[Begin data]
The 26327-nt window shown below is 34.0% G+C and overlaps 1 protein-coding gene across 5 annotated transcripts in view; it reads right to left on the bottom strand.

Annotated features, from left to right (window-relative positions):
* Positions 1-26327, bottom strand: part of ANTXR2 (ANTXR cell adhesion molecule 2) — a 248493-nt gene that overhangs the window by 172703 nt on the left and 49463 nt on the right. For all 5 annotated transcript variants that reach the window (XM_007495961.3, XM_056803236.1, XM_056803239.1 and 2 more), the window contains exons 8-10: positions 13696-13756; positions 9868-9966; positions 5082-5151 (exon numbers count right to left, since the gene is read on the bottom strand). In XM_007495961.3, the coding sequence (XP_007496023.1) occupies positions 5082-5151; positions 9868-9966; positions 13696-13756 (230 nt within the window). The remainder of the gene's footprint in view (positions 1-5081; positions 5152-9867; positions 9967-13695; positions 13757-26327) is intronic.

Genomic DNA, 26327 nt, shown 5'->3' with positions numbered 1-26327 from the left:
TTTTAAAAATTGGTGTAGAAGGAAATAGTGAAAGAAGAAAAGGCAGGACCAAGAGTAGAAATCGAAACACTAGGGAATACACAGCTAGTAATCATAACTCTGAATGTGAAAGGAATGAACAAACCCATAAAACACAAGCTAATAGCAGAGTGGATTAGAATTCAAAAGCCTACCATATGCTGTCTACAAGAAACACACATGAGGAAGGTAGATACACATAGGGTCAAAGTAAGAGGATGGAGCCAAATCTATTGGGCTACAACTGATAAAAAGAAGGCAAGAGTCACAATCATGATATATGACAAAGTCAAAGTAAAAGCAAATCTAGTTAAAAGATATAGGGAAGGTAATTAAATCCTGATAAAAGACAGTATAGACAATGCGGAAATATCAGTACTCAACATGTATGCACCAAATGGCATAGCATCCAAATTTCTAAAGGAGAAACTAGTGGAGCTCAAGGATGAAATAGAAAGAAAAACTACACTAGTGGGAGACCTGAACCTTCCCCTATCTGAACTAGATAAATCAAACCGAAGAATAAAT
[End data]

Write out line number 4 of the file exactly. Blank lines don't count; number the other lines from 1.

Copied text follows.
Genomic DNA, 26327 nt, shown 5'->3' with positions numbered 1-26327 from the left: